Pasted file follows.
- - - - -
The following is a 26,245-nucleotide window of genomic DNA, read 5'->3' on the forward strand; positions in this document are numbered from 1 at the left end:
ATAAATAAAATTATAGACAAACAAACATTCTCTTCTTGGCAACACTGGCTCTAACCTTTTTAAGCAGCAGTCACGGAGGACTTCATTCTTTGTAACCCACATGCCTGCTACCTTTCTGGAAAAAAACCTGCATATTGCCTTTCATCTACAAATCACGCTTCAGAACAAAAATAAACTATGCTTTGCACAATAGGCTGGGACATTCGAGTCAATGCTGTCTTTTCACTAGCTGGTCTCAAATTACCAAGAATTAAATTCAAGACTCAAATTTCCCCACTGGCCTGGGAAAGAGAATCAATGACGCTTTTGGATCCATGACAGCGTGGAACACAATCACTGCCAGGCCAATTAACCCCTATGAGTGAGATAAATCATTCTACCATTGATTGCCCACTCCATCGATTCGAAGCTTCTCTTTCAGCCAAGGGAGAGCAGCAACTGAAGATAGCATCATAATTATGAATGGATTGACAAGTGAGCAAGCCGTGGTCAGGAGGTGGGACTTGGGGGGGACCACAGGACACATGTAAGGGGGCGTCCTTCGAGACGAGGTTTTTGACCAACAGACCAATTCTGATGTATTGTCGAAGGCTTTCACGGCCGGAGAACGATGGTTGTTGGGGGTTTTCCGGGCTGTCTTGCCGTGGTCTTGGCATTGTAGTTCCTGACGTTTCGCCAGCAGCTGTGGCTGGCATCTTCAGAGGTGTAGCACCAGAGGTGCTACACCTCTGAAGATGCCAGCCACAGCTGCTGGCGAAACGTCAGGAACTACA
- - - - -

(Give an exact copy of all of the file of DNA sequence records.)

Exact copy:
The following is a 26,245-nucleotide window of genomic DNA, read 5'->3' on the forward strand; positions in this document are numbered from 1 at the left end:
ATAAATAAAATTATAGACAAACAAACATTCTCTTCTTGGCAACACTGGCTCTAACCTTTTTAAGCAGCAGTCACGGAGGACTTCATTCTTTGTAACCCACATGCCTGCTACCTTTCTGGAAAAAAACCTGCATATTGCCTTTCATCTACAAATCACGCTTCAGAACAAAAATAAACTATGCTTTGCACAATAGGCTGGGACATTCGAGTCAATGCTGTCTTTTCACTAGCTGGTCTCAAATTACCAAGAATTAAATTCAAGACTCAAATTTCCCCACTGGCCTGGGAAAGAGAATCAATGACGCTTTTGGATCCATGACAGCGTGGAACACAATCACTGCCAGGCCAATTAACCCCTATGAGTGAGATAAATCATTCTACCATTGATTGCCCACTCCATCGATTCGAAGCTTCTCTTTCAGCCAAGGGAGAGCAGCAACTGAAGATAGCATCATAATTATGAATGGATTGACAAGTGAGCAAGCCGTGGTCAGGAGGTGGGACTTGGGGGGGACCACAGGACACATGTAAGGGGGCGTCCTTCGAGACGAGGTTTTTGACCAACAGACCAATTCTGATGTATTGTCGAAGGCTTTCACGGCCGGAGAACGATGGTTGTTGGGGGTTTTCCGGGCTGTCTTGCCGTGGTCTTGGCATTGTAGTTCCTGACGTTTCGCCAGCAGCTGTGGCTGGCATCTTCAGAGGTGTAGCACCAGAGGTGCTACACCTCTGAAGATGCCAGCCACAGCTGCTGGCGAAACGTCAGGAACTACA